Chase Freedom incentivizes mobile wallets with 5% cash back
- Chase, the biggest issuer of general purpose credit cards with $141.8 billion in outstanding balances, will offer 5% cash back for Chase Freedom cardholders when they pay with a mobile wallet in Q1 2018. The offer is good on the first $1,500 spent on all items using Chase Pay, Apple Pay, Android Pay or Samsung Pay, according to a press release.
- Cardholders can also earn 5% back when they make qualified purchases — through mobile wallets or traditional payment methods — at gas stations, streaming services Spotify, Hulu and Netflix and merchants of internet, cable TV and phone services.
- The deadline to activate the offer is March 14, and is retroactive back to Jan. 1, per the release. Otherwise, Chase Freedom cardholders will receive the standard 1% cash back on all purchases.
Interestingly, Chase Freedom is offering rewards for people who use Chase Pay or who have their credit card loaded into a third-party payment service like Apple Pay, Android Pay or Samsung Pay. Basically, Chase is promoting mobile payment methods overall while emphasizing its role in adding value to consumers' electronic wallets. Chase Pay is a separate app from Chase Mobile, but the bank may need to eventually combine the two, especially as banking services become more commoditized and non-bank wallet providers add more functionality.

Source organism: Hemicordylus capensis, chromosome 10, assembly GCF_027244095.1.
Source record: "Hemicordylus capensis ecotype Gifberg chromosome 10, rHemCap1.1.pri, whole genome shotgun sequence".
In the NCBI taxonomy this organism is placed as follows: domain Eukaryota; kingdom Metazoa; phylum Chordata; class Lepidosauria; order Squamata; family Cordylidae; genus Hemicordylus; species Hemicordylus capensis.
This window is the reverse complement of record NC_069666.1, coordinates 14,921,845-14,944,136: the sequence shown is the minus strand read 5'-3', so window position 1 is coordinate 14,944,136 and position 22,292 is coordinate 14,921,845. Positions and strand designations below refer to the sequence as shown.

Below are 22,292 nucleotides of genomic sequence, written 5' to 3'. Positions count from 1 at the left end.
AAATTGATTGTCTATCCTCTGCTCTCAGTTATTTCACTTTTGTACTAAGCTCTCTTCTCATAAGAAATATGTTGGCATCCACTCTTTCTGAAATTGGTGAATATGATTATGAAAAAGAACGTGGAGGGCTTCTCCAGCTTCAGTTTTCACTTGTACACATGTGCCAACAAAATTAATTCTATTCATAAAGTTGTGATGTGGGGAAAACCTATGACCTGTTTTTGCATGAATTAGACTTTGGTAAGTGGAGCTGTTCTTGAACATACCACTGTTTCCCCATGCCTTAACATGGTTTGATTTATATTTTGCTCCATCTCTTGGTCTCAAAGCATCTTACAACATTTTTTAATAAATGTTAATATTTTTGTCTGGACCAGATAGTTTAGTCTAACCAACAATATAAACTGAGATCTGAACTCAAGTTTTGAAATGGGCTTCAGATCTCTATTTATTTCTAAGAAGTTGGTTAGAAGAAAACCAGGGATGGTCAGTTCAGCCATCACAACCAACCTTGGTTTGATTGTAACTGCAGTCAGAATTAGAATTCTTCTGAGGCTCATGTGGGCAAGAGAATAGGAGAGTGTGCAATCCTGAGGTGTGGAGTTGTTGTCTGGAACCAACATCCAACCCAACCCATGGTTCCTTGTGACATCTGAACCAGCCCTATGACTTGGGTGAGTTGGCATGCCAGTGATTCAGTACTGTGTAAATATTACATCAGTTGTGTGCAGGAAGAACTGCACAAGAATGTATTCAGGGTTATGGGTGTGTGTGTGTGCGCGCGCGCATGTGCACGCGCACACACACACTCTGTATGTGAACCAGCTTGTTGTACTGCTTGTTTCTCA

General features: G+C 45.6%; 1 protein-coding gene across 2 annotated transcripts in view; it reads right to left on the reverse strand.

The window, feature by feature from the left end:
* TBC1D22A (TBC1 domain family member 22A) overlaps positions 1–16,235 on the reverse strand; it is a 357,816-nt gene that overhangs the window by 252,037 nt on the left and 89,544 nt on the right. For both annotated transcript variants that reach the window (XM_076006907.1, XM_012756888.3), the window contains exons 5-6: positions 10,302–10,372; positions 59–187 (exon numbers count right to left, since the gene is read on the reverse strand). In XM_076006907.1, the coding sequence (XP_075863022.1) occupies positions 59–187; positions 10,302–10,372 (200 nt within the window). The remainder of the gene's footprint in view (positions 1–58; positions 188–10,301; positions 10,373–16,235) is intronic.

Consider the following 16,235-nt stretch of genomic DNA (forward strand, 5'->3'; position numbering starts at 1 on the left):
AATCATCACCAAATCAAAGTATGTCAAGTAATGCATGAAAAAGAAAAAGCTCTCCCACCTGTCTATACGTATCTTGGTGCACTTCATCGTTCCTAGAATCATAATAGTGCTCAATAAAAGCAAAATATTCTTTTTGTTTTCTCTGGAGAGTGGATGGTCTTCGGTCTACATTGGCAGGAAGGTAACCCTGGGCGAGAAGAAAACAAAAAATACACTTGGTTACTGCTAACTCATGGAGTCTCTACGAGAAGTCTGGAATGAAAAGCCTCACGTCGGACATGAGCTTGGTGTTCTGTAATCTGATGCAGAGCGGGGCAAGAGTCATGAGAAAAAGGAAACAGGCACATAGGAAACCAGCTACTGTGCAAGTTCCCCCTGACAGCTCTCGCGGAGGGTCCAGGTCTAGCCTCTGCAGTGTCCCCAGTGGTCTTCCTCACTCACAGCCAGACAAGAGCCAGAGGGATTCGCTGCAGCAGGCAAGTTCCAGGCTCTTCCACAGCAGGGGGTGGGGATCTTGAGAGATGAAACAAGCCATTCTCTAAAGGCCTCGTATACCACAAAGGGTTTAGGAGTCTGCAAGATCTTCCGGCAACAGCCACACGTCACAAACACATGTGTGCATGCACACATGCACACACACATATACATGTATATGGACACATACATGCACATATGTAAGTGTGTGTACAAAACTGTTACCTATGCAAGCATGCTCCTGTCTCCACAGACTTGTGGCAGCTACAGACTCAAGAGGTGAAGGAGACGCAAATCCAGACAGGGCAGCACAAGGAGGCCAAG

Banks like Chase's parent company J.P. Morgan Chase are struggling to stay relevant as payments shift to mobile platforms and blockchain technologies that give consumers more freedom to manage their money outside of a traditional banking system. Chase is one of the few traditional banks to offer a mobile wallet, but overall these financial institutions have been playing catch up. While U.S. consumers have been relatively slow to adopt mobile pay methods, they are increasingly popular with younger consumers, suggesting continued growth.
More than half (54%) of Americans explicitly said they don't prefer mobile payments, according to a study by researcher Kantar TNS cited by eMarketer. American mobile consumers said the key obstacles to adoption in the country included "concerns about security and a lack of understanding of [mobile payments'] potential benefits," consulting firm Deloitte found in a November survey.
The challenge for banks will be to find their place in a financial system that is evolving with digital and mobile technologies. Banks have tended to focus on developing apps for mobile banking — such as setting up electronic payments and more recently for depositing paper checks — while technology companies have focused on payment services. PayPal created a digital wallet to help people make internet purchases, and the popularity of smartphones has pushed Apple, Google and Samsung to offer mobile wallets. Those wallets depend on uploading a bank card and authenticating it, which means that banks still act as intermediaries for most contactless payments.